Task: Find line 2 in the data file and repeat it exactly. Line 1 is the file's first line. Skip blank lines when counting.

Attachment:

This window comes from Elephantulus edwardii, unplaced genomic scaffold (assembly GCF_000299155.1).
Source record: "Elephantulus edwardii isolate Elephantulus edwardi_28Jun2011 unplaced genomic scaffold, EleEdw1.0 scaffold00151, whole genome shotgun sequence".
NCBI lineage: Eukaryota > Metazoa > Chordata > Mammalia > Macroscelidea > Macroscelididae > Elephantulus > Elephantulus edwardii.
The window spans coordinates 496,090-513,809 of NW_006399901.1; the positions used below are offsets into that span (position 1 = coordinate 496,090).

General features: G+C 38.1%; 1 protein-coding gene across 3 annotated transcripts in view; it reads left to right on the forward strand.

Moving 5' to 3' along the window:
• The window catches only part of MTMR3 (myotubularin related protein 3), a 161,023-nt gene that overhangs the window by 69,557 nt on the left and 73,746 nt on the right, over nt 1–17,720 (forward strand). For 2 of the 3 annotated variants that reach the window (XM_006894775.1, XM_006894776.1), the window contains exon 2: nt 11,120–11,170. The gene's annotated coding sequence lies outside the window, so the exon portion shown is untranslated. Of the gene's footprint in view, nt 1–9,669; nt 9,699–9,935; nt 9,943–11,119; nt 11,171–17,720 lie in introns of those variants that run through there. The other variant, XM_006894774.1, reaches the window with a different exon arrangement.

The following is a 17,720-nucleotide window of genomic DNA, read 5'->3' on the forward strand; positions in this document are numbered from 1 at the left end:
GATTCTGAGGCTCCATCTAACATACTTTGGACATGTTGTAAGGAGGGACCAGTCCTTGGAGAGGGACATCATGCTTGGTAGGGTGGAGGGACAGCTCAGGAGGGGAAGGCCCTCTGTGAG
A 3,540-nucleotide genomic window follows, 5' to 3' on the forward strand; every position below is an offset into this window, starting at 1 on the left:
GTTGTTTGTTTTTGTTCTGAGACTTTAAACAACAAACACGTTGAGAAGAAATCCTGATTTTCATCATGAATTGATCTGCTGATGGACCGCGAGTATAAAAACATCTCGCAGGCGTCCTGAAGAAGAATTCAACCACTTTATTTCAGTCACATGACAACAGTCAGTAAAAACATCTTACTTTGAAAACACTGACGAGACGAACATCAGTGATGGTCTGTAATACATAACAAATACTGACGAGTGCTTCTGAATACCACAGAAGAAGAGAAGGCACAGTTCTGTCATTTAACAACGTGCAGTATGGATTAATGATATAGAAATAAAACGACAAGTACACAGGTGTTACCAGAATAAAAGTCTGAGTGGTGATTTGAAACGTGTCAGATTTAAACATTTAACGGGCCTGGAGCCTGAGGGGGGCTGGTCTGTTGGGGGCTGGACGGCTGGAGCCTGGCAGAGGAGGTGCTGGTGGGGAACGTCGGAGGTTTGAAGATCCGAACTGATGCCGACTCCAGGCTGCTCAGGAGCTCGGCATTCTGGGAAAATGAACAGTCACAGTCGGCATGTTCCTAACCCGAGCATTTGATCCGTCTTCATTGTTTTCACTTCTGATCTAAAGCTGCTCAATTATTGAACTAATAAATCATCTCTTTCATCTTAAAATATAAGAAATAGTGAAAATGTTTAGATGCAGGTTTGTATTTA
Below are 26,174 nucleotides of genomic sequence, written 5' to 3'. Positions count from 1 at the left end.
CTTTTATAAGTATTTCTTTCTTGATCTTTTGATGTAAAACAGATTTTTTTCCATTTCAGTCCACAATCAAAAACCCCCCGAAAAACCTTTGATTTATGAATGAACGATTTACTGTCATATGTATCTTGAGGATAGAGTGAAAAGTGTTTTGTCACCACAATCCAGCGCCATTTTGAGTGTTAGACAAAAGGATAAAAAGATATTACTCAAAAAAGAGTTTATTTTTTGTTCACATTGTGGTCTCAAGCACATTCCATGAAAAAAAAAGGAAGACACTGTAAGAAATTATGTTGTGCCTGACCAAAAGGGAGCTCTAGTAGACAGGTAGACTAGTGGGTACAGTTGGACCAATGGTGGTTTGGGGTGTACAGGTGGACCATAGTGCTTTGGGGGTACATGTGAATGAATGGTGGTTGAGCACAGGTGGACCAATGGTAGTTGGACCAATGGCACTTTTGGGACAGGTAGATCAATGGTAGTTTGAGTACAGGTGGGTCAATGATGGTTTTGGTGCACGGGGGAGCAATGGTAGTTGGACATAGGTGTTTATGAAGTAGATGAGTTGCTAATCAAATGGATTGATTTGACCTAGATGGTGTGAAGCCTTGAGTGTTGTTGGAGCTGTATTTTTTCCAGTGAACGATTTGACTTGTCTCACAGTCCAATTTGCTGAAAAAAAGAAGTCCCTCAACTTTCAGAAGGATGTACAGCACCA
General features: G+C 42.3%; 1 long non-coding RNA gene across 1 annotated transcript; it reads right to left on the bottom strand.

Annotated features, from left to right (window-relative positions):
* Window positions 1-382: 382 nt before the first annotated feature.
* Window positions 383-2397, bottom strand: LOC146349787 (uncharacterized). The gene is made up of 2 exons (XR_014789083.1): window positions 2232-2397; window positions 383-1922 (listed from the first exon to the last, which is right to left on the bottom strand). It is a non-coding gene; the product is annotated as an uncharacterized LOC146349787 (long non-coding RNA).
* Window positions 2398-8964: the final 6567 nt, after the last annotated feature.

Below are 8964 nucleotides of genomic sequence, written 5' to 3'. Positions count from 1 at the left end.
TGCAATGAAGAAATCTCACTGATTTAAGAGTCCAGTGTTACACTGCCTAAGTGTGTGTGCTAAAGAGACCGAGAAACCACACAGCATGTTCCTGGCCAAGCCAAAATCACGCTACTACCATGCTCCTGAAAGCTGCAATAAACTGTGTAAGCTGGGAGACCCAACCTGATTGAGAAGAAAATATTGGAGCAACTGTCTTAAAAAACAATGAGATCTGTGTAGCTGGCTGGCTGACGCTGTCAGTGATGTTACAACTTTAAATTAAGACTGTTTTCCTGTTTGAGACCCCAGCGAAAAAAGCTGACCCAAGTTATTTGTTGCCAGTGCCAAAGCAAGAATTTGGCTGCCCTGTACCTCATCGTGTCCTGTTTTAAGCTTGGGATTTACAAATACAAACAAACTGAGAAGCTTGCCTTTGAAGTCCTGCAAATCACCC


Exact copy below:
Source record: "Elephantulus edwardii isolate Elephantulus edwardi_28Jun2011 unplaced genomic scaffold, EleEdw1.0 scaffold00151, whole genome shotgun sequence".